In these capacities, as well as through a multitude of other education initiatives, such as their newly created chamber music studio at Aspen Music Festival and School, they have achieved universal renown for their passionate commitment to nurturing the careers of countless young artists. David Finckel and Wu Han reside in New York. For more information, please visit www.davidfinckelandwuhan.com.
About the Music
Ludwig van Beethoven/ 1770–1827 / The Piano Trios
As with the symphony and the string quartet—genres elevated by Haydn and crystallized by Mozart into signature forms of the Classical literature—the piano trio was thus inherited by Beethoven and transformed, at the turn of the nineteenth century, into a vehicle for the fiercest and most deeply felt musical expression.
Beethoven’s granite cycles of nine symphonies, sixteen string quartets, thirty-two piano sonatas, and five cello sonatas, span the whole of his artistic maturity, handily demarcating the composer’s oft-cited three periods: the early period, encompassing his early work in Bonn and during his first decade in Vienna, when he was most clearly under the influence of Haydn and Mozart; the middle, “heroic” period, which produced works of sea-parting ambition; and the late period, during which, stone deaf and increasingly isolated from society, Beethoven created such forward-looking works that they continue to confound listeners two centuries later.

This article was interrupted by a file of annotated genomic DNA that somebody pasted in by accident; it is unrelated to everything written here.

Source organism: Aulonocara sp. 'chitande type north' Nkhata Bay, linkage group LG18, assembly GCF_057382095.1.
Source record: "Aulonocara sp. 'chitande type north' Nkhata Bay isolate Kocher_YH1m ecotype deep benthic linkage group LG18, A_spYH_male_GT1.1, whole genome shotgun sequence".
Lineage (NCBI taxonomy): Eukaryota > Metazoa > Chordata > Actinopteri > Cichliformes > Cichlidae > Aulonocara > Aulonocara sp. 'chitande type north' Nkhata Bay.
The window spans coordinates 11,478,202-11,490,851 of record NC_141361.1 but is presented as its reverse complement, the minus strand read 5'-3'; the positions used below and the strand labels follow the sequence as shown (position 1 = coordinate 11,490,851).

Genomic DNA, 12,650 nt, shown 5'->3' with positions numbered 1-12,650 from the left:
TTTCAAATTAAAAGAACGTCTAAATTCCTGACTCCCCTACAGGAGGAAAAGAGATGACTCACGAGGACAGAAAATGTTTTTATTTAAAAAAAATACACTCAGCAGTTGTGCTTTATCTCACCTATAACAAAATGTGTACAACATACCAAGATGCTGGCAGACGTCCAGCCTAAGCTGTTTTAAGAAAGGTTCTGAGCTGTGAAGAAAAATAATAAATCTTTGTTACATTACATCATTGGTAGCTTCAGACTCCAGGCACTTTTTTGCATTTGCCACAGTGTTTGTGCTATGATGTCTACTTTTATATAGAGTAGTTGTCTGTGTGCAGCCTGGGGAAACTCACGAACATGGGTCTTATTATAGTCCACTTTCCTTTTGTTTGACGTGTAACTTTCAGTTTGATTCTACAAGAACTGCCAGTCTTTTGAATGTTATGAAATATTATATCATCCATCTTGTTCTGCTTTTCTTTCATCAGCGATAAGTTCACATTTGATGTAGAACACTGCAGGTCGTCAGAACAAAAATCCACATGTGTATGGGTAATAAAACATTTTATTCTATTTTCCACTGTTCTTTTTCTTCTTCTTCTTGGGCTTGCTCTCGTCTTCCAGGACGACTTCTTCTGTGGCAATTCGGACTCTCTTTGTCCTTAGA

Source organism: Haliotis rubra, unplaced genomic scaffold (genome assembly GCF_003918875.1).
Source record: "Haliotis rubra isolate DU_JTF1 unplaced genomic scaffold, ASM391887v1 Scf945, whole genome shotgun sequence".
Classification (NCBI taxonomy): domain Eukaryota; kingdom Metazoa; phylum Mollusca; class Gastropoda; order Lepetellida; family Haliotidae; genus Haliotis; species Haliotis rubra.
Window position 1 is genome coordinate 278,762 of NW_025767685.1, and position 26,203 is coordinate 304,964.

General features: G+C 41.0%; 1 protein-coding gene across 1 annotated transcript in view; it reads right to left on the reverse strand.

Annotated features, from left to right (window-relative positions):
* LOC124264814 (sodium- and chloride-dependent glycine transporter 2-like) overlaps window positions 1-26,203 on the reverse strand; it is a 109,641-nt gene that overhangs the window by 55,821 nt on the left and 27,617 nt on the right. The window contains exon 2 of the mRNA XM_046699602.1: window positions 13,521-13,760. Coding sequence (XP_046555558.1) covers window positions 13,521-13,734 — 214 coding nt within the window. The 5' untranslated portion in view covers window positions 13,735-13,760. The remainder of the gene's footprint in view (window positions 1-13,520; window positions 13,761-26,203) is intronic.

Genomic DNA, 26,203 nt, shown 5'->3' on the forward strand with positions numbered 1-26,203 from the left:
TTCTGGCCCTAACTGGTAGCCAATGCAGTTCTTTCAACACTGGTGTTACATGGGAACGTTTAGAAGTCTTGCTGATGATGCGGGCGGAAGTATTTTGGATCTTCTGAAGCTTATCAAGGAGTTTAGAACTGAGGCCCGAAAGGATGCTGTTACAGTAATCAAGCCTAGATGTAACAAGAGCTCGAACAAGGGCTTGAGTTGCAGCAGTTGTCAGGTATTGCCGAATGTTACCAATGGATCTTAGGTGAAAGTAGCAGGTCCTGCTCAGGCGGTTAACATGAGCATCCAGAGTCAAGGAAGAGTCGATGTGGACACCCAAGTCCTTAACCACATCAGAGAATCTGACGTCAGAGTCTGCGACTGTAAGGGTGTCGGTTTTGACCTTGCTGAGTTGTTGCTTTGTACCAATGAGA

The catalogue of Beethoven’s piano trios begins at the same point of origin: his first set of three trios, published as his Opus 1, marks the official launch of the composer’s professional career. The two Opus 70 trios share airspace with the Eroica and Fifth Symphonies, the Razumovsky Quartets, and other emblems of the heroic period. The Archduke Trio, Beethoven’s final essay in the medium, appears on the cusp of the middle and late periods. Its premiere poignantly marked Beethoven’s final concert appearance as a pianist. “On account of his deafness,” wrote the composer Ludwig Spohr, present at the concert, “there was scarcely anything left of the virtuosity of the artist which had formerly been so greatly admired. In forte passages the poor deaf man pounded on the keys until the strings jangled, and in piano he played so softly that the whole group of notes were omitted, so that the music was unintelligible…” Yet what the composer had accomplished was nevertheless undeniable. Ignaz Moscheles reported hearing “a new Trio by Beethoven… How many new compositions are unjustifiably marked with the little word ‘new.’ But never a composition by Beethoven, and surely not this one, which is completely original.” The next half dozen years, marked by all manner of personal trauma, were the most fallow of Beethoven’s career, but he emerged from this dark period, as if from a cocoon, impelled to create the Ninth Symphony, the Missa solemnis, the late quartets—magna opera that cast long shadows over the entire nineteenth century and beyond.
The piano trios thus collectively chart Beethoven’s remarkable artistic journey. They offer us the portrait of the artist as a young, ambitious, and, in the end, downtrodden man—yet never accepting of defeat. Indeed, each test propels him to conquer new frontiers. It is that creative strength, inexorable willfulness, and triumph of the human spirit that ultimately comes through in these works.
Trio in G Major, Op. 1, No. 2 / Approximate duration: 38 minutes
Unfairly under-recognized among Beethoven’s oeuvre, and even among just the Opus 1 Trios, is the second of the set, the Trio in G Major. It is the least frequently performed of the three, and consequently the least known, despite its sheer excellence. One could perhaps make a similar case for the G Major Trio, relative to its two siblings, as Beethoven would make twenty years later for his Eighth Symphony, when told that it failed to meet the same acclaim as the Seventh—to which the temperamental composer retorted, “That’s because it’s so much better!”